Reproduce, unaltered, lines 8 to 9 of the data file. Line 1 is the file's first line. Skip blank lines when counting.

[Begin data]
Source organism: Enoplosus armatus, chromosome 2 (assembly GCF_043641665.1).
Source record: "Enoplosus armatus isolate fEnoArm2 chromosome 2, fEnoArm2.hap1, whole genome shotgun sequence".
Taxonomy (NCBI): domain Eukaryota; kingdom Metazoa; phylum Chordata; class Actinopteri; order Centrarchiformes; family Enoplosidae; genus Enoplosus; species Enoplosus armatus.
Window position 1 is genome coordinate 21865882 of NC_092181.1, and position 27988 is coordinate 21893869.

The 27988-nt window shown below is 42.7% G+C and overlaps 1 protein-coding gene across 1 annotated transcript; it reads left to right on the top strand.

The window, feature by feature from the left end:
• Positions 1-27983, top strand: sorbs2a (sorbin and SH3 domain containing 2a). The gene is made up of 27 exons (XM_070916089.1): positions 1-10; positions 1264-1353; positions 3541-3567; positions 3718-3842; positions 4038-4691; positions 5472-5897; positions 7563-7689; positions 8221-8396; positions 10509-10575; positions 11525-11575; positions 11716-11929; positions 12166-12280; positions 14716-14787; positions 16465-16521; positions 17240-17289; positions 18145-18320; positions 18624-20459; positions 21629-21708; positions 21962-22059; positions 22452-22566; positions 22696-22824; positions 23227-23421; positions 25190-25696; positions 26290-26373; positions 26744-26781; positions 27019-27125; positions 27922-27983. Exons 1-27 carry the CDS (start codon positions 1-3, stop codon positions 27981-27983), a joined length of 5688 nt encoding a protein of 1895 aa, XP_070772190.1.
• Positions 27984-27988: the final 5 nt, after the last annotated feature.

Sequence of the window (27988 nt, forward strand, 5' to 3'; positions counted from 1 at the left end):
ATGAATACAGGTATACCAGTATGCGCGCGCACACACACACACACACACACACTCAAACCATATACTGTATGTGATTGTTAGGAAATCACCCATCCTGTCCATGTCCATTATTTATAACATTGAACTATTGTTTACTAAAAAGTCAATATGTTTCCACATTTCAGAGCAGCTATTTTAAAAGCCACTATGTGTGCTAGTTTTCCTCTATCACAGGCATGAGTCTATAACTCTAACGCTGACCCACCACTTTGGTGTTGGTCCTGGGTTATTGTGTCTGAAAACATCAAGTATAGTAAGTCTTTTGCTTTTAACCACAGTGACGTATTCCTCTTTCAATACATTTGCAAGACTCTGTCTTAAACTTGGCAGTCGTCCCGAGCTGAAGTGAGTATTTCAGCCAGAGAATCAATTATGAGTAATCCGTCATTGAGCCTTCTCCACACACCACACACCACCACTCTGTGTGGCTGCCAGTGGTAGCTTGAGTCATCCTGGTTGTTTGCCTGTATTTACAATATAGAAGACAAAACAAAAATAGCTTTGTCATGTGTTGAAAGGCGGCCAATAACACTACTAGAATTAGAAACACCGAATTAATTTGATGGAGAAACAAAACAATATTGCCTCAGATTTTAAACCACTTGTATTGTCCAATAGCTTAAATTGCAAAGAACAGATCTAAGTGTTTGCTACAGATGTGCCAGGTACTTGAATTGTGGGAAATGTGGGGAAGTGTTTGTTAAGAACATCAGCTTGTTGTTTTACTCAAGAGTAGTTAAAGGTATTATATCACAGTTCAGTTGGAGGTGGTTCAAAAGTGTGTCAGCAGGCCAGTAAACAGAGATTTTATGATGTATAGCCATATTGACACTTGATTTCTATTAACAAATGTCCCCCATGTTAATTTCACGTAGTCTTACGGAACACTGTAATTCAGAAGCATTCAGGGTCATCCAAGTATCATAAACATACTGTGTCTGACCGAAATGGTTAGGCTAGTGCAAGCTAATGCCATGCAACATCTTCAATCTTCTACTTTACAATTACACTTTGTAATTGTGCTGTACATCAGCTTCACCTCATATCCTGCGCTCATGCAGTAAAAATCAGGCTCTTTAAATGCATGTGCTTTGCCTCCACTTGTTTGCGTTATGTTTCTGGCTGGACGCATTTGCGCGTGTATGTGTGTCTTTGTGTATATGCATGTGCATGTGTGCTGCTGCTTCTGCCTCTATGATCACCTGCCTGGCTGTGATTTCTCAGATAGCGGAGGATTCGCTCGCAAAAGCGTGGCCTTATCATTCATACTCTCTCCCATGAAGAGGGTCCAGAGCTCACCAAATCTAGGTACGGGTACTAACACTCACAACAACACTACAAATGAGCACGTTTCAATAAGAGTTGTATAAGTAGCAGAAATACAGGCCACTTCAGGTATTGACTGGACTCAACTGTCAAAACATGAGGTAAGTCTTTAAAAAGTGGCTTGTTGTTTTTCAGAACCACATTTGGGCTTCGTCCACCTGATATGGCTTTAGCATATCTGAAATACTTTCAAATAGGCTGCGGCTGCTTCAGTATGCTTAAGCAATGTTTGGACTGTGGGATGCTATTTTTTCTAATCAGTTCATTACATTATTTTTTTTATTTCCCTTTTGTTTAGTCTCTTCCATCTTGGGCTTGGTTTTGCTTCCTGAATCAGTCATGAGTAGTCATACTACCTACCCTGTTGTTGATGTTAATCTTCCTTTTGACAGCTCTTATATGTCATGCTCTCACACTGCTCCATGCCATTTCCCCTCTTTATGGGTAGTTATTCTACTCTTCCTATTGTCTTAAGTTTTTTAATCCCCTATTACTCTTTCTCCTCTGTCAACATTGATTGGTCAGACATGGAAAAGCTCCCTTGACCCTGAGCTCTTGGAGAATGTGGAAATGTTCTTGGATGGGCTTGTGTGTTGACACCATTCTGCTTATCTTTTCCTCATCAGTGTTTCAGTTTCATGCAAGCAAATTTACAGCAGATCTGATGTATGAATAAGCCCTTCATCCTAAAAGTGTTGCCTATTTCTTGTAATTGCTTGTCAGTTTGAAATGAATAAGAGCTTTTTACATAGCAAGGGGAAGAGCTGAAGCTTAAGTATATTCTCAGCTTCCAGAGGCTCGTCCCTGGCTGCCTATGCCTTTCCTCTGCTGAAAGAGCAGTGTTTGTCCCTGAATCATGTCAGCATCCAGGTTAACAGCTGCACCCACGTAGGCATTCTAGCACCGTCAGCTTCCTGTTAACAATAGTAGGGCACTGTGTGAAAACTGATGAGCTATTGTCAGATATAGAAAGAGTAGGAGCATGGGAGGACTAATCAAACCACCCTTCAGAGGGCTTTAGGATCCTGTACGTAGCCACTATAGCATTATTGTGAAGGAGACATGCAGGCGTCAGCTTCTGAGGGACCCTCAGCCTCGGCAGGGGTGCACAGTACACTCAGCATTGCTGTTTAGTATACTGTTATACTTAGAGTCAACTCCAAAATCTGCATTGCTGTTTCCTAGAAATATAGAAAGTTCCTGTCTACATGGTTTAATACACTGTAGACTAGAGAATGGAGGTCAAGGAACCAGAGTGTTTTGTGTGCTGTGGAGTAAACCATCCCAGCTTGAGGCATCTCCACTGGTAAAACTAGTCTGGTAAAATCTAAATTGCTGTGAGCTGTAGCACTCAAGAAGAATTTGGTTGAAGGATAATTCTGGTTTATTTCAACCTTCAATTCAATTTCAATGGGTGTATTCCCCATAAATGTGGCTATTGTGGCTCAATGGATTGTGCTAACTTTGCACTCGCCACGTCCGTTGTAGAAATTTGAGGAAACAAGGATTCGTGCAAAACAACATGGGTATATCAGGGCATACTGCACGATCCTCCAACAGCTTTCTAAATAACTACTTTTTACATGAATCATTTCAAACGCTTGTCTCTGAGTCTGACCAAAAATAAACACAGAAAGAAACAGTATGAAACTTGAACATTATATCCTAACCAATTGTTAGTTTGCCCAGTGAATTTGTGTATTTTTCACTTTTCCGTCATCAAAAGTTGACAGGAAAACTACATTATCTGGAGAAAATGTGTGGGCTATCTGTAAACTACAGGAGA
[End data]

• Positions 27984-27988: the final 5 nt, after the last annotated feature.

Sequence of the window (27988 nt, forward strand, 5' to 3'; positions counted from 1 at the left end):